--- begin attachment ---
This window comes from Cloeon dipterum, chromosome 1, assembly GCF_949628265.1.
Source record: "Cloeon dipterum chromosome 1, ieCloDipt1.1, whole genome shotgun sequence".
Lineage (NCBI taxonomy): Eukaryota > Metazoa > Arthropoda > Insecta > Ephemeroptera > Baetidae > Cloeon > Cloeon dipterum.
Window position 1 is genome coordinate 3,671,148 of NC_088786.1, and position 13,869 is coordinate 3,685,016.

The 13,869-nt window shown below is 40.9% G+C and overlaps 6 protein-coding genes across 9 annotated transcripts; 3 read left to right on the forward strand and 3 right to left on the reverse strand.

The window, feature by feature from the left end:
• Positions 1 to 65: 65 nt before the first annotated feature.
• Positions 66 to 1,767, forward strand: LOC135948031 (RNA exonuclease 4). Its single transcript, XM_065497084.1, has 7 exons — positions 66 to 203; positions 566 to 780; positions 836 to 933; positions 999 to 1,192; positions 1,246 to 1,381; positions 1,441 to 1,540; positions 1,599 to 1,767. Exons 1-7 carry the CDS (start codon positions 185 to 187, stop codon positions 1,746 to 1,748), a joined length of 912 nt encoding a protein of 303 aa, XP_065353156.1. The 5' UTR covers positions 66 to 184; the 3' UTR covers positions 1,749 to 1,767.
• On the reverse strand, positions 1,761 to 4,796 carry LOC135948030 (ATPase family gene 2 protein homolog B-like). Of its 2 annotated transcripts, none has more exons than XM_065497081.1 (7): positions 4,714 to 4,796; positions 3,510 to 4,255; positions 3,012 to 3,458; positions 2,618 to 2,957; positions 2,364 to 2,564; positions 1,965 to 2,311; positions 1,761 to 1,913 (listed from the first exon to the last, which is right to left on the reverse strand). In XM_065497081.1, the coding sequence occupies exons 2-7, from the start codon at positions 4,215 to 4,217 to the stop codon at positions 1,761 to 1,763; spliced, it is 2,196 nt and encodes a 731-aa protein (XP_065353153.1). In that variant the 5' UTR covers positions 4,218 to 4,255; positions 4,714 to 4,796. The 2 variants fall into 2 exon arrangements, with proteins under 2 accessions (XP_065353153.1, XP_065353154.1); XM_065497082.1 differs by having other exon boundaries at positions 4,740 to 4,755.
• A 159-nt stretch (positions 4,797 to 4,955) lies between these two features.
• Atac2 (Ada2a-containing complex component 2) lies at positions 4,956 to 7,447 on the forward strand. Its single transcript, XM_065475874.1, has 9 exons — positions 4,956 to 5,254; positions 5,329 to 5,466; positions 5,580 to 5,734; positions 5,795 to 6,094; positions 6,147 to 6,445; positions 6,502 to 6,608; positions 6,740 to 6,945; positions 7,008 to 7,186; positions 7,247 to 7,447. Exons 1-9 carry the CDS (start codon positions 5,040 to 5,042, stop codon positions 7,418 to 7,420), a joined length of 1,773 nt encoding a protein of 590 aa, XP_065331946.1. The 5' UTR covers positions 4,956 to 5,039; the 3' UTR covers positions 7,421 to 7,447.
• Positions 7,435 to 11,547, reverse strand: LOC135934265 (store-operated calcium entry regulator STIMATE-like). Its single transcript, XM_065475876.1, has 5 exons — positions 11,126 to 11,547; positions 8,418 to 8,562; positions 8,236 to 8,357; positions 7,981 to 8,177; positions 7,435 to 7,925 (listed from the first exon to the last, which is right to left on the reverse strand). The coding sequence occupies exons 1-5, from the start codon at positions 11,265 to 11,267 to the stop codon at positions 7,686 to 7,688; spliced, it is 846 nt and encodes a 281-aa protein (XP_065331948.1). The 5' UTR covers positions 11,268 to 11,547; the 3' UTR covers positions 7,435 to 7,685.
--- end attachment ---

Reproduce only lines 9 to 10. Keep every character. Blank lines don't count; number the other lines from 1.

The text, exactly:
• On the reverse strand, positions 1,761 to 4,796 carry LOC135948030 (ATPase family gene 2 protein homolog B-like). Of its 2 annotated transcripts, none has more exons than XM_065497081.1 (7): positions 4,714 to 4,796; positions 3,510 to 4,255; positions 3,012 to 3,458; positions 2,618 to 2,957; positions 2,364 to 2,564; positions 1,965 to 2,311; positions 1,761 to 1,913 (listed from the first exon to the last, which is right to left on the reverse strand). In XM_065497081.1, the coding sequence occupies exons 2-7, from the start codon at positions 4,215 to 4,217 to the stop codon at positions 1,761 to 1,763; spliced, it is 2,196 nt and encodes a 731-aa protein (XP_065353153.1). In that variant the 5' UTR covers positions 4,218 to 4,255; positions 4,714 to 4,796. The 2 variants fall into 2 exon arrangements, with proteins under 2 accessions (XP_065353153.1, XP_065353154.1); XM_065497082.1 differs by having other exon boundaries at positions 4,740 to 4,755.
• A 159-nt stretch (positions 4,797 to 4,955) lies between these two features.